Companies appear to be spending a fair amount of money on CRM. So why aren't customer-satisfaction scores improving?
A number of speakers at Gartner's recent Customer Relationship Management Summit tried to answer this question, based on TechNewsWorld coverage of the event. Several speakers mentioned refreshing CRM applications with advanced analytics or Web 2.0 technologies. This all sounds fine and good, but I was more intrigued by the growing convergence between CRM and business process management (BPM).
It's an eminently logical trend, since customer satisfaction isn't likely to grow without end-to-end process improvement. Gartner stressed the connection by scheduling its BPM Summit back-to-back with the CRM event and in the same general location, making it easy for folks to attend both if they chose. Microgen's COO David Sherriff took advantage of the opportunity. He said:
CRM is about the stuff that's ultimately customer-facing, but without the right processes underneath it all, the best CRM strategy can't work. I think co-locating these events was a great message to send about the need for holistic business process technologies, which impact every customer.
I like Sherriff's use of the word "holistic." Too often CRM is a disjointed mishmash of departmental or divisional activities. CRM touches a number of enterprise systems, including operations, accounting and e-commerce, so companies must make a better effort to integrate their CRM data with these other systems, a point made by IT Business Edge blogger Loraine Lawson last month. BPM is fundamentally about taking a holistic view and figuring out how to streamline and improve end-to-end processes.
Need further proof of process improvement's importance to CRM? According to a SearchCRM.com story about the CRM Summit, attendees at another recent Gartner event cited business processes affected by CRM as their top challenge, followed by the related issue of synchronizing information across the enterprise and assessing tangible returns. (The latter is a niggling problem that never quite goes away, and it's certainly not exclusive to CRM.)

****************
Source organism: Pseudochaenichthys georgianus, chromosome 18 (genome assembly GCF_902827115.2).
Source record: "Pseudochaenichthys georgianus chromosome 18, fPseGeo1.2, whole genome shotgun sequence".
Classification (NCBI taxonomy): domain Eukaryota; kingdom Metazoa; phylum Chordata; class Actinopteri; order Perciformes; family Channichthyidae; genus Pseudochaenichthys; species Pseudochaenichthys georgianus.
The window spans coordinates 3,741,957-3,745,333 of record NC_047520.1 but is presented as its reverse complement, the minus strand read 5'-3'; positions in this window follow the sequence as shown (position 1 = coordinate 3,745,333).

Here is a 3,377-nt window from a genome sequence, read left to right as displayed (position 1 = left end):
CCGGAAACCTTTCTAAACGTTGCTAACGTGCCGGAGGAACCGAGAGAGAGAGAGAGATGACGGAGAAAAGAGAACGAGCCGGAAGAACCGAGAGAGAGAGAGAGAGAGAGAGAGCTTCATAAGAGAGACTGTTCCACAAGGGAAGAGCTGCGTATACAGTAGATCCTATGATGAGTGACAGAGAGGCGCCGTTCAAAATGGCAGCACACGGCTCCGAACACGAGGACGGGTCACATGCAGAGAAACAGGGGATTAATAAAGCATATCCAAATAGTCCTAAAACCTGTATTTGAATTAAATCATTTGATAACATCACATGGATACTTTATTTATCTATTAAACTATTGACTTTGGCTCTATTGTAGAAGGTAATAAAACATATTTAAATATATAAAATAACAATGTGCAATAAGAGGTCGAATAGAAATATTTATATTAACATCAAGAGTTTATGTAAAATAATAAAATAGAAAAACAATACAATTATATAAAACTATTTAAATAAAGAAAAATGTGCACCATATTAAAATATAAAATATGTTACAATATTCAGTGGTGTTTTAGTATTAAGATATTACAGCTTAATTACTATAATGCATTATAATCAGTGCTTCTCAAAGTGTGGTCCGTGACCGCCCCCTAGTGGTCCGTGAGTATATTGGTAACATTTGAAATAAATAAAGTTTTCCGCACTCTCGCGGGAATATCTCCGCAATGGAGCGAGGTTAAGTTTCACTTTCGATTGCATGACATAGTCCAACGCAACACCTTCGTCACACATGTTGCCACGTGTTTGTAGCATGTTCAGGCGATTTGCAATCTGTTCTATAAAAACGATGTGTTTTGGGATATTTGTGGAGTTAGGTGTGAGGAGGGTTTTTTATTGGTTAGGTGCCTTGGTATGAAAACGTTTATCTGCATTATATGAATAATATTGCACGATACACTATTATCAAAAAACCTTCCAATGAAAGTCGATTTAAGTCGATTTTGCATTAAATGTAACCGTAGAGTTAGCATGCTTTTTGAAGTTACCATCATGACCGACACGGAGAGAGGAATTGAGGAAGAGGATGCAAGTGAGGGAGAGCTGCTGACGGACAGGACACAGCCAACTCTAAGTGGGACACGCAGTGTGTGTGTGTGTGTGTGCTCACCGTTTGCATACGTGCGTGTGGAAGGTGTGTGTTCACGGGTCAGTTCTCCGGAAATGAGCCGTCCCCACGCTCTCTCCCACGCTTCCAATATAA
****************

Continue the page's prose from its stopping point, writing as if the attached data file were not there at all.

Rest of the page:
While the connection between CRM and BPM appears clear, most BPM vendors continue to focus on operational improvements rather than boosting customer-satisfaction levels, says Gartner. Fewer than 5 percent of BPM vendor case studies focus on customer retention or other satisfaction-related issues.
A customer requesting DSL service begins with the contact center, notes Gartner research director Isher Kaila, with the request likely progressing to the order-provisioning system and ultimately the supply chain. Yet all of these systems examine unrelated metrics. Said Kaila:
Who's talking about the end-to-end processes? You need to look horizontally, not vertically, within your organization, because that's how your customers experience your organization.
According to Kaila, BPM vendors mostly fall into two camps: those employing a model-driven architecture based on applications, such as Oracle's Application Integration Architecture and Fusion and SAP's NetWeaver and Business ByDesign products, and others that use a model-driven framework.
Many organizations struggle to identify all the business processes that affect their customers, the first of seven steps in a process-improvement plan offered by Kaila. While some, like contact centers and order fulfillment are pretty obvious, others are not. One of the other steps: Give each process an owner, cross-department if required. (This is also often a challenge, as I wrote on Friday.)